The Modern Dance may be Pere Ubu’s first full length, but it’s not really an album in the sense of being a cohesive and intentional presentation; it was pieced together from singles and earlier Rockets tunes like “Life Stinks,” with a few new songs they wrote just before they recorded it. Thomas says, “If you’re one of these people who thinks The Modern Dance is the be-all and end-all of Pere Ubu, then you could say [imitating the voice of an annoying person] ‘Oh, well, it’s because it’s before David made everything a concept.’ Well, yeah, fine, you know, but that’s not how I remember it.” Most of the album was recorded and mixed by Ken Hamann at Suma Recording Studio in November 1977 in Painesville, Ohio–Hamann produced Ubu until his retirement in 1979, at which point his son Paul took over, recording nearly every Pere Ubu album at Suma until his death in 2017.

“Humor Me ” was written as a reaction to the death of former band guitarist Peter Laughner and the title track showcases their signature industrial noise inspirations with its repetitive clinking sound, combined with the abstract technological spurts of Ravenstine’s EMS synthesizer throughout. “Street Waves” was inspired by a pile of used tires for sale on Detroit Ave. What was likely an urban myth in Cleveland in the 70s—the city having the highest population of Maoists outside of China—led to the conceptualization of “Chinese Radiation,” which also is the premise for the album’s cover.

Widely considered to be their “master work” and one of the most important “post-punk” recordings ever made, Thomas has little to say about Dub Housing—which makes sense; it’s been talked to death. “The first real album was Dub Housing, which was nothing,” Thomas says. “It was a bunch of songs to be written as one unit. When we put Dub Housing together, we played it for our manager who went on to become a significant force in music. He’s currently the manager of Metallica; Metallica was the band he wanted Pere Ubu to be, basically. And he sat there in the studio and he said, ‘This album is brilliant. All you have to do is do this album two or three more times, and you will be mega stars.’ And Allen Ravenstine, I remember to this day, turned to him and said, ‘Well, what if we can’t,’” Thomas laughs. “‘What if we don’t want to?’ And [Cliff Burnstein] said, ‘Well, as long as you continue to make brilliant music, somebody will want to put it out.’ And Allen said, ‘Oh, that sounds pretty good.’”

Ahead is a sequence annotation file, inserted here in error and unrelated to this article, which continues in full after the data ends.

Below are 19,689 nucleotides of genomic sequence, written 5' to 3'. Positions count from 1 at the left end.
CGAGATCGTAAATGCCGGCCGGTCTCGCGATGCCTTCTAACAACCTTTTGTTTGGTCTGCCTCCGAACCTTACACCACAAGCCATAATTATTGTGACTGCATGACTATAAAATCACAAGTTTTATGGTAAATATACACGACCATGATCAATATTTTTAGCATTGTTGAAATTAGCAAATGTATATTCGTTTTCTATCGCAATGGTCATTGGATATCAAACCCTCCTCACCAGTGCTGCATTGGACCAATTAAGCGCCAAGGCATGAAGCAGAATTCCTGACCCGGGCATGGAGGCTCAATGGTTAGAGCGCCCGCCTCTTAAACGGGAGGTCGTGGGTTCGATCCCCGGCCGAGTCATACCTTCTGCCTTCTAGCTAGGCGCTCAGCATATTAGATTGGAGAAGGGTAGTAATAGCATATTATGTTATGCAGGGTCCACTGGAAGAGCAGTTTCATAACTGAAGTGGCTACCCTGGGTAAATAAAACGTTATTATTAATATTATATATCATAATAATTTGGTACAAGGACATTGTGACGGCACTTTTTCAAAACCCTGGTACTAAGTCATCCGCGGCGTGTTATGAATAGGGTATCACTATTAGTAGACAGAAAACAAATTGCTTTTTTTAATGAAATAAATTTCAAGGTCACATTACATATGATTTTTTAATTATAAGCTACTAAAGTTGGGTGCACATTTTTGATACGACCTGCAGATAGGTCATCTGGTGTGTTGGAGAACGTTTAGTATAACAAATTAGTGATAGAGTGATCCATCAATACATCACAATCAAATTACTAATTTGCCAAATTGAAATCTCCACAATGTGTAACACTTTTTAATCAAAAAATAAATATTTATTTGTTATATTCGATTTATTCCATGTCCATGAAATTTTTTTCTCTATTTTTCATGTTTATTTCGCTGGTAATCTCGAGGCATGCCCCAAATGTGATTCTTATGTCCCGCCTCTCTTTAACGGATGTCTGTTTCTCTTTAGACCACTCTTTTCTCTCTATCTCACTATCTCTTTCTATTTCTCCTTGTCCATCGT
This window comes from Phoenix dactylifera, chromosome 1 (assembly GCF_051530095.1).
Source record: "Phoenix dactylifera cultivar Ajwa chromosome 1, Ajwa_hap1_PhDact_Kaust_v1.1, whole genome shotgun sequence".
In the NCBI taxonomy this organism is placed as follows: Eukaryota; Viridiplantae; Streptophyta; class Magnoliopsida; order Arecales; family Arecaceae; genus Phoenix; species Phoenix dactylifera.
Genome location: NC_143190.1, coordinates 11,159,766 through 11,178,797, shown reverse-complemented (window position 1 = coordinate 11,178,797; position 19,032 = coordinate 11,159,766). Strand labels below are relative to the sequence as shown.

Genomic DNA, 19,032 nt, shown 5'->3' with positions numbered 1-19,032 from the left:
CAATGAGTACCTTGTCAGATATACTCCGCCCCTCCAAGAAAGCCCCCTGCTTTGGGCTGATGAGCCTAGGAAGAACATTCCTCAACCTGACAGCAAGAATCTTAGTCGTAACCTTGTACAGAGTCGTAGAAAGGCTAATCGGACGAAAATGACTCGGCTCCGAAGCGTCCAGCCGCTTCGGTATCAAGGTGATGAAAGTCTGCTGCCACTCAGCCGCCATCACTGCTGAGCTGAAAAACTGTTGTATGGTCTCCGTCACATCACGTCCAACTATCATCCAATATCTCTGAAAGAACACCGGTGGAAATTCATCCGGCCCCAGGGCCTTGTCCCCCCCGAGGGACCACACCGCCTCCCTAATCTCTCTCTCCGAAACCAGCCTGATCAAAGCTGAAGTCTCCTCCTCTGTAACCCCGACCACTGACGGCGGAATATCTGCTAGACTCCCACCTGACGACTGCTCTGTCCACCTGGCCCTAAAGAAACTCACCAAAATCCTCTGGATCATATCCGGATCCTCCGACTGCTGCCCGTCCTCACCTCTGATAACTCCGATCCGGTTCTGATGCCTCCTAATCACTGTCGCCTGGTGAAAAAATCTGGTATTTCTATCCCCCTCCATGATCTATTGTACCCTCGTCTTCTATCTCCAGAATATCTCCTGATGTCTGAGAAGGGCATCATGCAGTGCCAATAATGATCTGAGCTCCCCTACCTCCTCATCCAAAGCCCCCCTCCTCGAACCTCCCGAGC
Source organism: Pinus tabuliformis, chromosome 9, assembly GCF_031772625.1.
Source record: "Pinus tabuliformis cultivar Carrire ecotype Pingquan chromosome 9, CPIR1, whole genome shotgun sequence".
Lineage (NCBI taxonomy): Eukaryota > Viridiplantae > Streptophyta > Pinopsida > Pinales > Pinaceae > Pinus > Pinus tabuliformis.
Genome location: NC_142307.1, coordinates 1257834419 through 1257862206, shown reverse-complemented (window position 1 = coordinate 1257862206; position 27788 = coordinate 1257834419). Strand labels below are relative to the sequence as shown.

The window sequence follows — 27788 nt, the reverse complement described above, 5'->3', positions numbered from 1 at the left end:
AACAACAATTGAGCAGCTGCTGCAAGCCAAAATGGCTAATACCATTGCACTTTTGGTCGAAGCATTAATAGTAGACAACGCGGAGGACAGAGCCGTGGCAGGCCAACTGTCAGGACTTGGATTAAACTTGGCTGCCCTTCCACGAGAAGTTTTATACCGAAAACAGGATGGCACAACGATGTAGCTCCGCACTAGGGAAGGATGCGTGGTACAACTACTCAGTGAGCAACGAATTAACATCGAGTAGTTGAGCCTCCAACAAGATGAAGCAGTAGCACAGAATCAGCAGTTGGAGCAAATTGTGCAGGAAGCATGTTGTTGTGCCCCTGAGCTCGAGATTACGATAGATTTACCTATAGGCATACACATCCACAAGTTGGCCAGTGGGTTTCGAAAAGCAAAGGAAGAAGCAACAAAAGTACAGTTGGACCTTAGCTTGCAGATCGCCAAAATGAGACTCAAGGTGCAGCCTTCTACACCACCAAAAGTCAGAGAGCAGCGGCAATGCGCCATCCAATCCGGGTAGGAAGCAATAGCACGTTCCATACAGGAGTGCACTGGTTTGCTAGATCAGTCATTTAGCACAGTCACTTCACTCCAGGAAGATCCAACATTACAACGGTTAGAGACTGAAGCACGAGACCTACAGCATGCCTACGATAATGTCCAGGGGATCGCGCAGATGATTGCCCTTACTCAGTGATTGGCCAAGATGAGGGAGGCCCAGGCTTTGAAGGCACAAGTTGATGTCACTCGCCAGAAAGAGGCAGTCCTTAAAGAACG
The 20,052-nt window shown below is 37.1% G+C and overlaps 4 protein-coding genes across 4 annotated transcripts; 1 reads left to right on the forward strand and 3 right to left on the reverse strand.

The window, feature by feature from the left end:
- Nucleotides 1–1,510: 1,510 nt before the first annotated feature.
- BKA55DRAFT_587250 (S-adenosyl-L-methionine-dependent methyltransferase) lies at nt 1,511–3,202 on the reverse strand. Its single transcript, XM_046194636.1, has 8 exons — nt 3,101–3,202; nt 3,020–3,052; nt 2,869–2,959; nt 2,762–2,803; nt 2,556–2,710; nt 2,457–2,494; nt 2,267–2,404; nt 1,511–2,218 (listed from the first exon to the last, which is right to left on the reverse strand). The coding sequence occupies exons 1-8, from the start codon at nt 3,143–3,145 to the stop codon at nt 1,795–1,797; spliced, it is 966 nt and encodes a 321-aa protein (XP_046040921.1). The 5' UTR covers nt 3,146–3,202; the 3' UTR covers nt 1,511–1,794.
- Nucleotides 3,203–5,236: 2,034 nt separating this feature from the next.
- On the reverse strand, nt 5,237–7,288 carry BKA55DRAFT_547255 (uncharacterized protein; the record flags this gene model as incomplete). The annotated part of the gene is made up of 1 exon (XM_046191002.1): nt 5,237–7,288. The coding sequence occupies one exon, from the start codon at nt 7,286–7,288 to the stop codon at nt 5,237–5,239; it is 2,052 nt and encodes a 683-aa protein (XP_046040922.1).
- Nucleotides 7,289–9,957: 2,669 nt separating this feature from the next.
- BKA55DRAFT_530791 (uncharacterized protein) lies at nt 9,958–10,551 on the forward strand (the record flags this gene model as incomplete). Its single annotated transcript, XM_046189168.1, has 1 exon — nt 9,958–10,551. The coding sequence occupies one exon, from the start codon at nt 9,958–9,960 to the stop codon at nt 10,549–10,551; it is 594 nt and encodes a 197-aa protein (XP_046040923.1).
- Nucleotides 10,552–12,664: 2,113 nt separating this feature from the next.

Dub Housing was the first album cover designed by Cleveland “junk conceptualist” John ‘Johnny Dromette’ Thompson, who put it together using the xerox machine at the drugstore next to Hideo’s Discodrome, the record shop he owned where Thomas and many other Cleveland scene participants worked. The cover is a view of the Plaza at 3206 Prospect Ave., taken from its back parking lot. The girl in the window is Jean Kormos, the ‘Ubu Girl’ who appears on the back of The Modern Dance album, under the bridge on the New Picnic Time cover, and on the car hood on the front of the Datapanik in the Year Zero EP.

Thomas is noted for being a contrarian. After Pere Ubu released Dub Housing in 1978, the UK press wouldn’t stop calling the band, “the end of rock and roll.” Thomas took this as a challenge. “I said, ‘What bologna: I’ll show you the end of rock and roll,’” Thomas recalls. Every Pere Ubu album beginning with New Picnic Time is thus a new iteration of the end of rock and roll, just to prove that Thomas himself will be the one who ultimately decides when it’s finished.

Thomas always had doubts about this release, for a variety of reasons. It was the last album Ken Hamaan ever engineered, and Suma was a new studio; there were acoustic problems in the control room that hadn’t been sorted out. “It wasn’t until years later, when the album was remastered and put out again by Fire [Records], that I realized we had been right about New Picnic Time all along: that it was a brilliant record that advanced the band in exactly the way it should have done, and it was just incredibly unpopular with the record companies and things, you know, but that’s tough,” Thomas declares. “We were right, and they were wrong. Or I was right, and they were wrong. There—how you look at it.”